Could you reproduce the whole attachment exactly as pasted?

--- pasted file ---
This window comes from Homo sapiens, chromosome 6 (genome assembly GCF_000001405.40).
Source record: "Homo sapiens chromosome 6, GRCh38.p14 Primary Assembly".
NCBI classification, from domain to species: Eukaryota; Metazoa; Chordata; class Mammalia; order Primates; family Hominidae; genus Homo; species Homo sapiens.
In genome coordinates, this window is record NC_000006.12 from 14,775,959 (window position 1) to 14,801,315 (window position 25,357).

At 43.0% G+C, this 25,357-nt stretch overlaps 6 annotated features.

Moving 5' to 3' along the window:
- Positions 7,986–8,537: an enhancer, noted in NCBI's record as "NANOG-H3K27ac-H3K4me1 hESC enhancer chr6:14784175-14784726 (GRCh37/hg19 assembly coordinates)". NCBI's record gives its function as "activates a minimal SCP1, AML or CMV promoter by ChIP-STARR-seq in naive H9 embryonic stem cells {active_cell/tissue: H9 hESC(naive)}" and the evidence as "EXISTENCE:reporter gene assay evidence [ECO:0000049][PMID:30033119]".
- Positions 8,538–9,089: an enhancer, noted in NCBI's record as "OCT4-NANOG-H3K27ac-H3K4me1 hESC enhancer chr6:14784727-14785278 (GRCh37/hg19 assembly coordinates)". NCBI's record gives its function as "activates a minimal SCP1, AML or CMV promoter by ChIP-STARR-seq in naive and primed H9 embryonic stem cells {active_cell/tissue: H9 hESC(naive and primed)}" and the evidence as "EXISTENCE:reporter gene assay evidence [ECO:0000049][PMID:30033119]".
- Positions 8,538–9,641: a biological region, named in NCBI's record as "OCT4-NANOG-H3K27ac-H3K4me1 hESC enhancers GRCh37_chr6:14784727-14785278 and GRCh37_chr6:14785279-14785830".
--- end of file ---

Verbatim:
This window comes from Homo sapiens, chromosome 6 (genome assembly GCF_000001405.40).
Source record: "Homo sapiens chromosome 6, GRCh38.p14 Primary Assembly".
NCBI classification, from domain to species: Eukaryota; Metazoa; Chordata; class Mammalia; order Primates; family Hominidae; genus Homo; species Homo sapiens.
In genome coordinates, this window is record NC_000006.12 from 14,775,959 (window position 1) to 14,801,315 (window position 25,357).

At 43.0% G+C, this 25,357-nt stretch overlaps 6 annotated features.

Moving 5' to 3' along the window:
- Positions 7,986–8,537: an enhancer, noted in NCBI's record as "NANOG-H3K27ac-H3K4me1 hESC enhancer chr6:14784175-14784726 (GRCh37/hg19 assembly coordinates)". NCBI's record gives its function as "activates a minimal SCP1, AML or CMV promoter by ChIP-STARR-seq in naive H9 embryonic stem cells {active_cell/tissue: H9 hESC(naive)}" and the evidence as "EXISTENCE:reporter gene assay evidence [ECO:0000049][PMID:30033119]".
- Positions 8,538–9,089: an enhancer, noted in NCBI's record as "OCT4-NANOG-H3K27ac-H3K4me1 hESC enhancer chr6:14784727-14785278 (GRCh37/hg19 assembly coordinates)". NCBI's record gives its function as "activates a minimal SCP1, AML or CMV promoter by ChIP-STARR-seq in naive and primed H9 embryonic stem cells {active_cell/tissue: H9 hESC(naive and primed)}" and the evidence as "EXISTENCE:reporter gene assay evidence [ECO:0000049][PMID:30033119]".
- Positions 8,538–9,641: a biological region, named in NCBI's record as "OCT4-NANOG-H3K27ac-H3K4me1 hESC enhancers GRCh37_chr6:14784727-14785278 and GRCh37_chr6:14785279-14785830".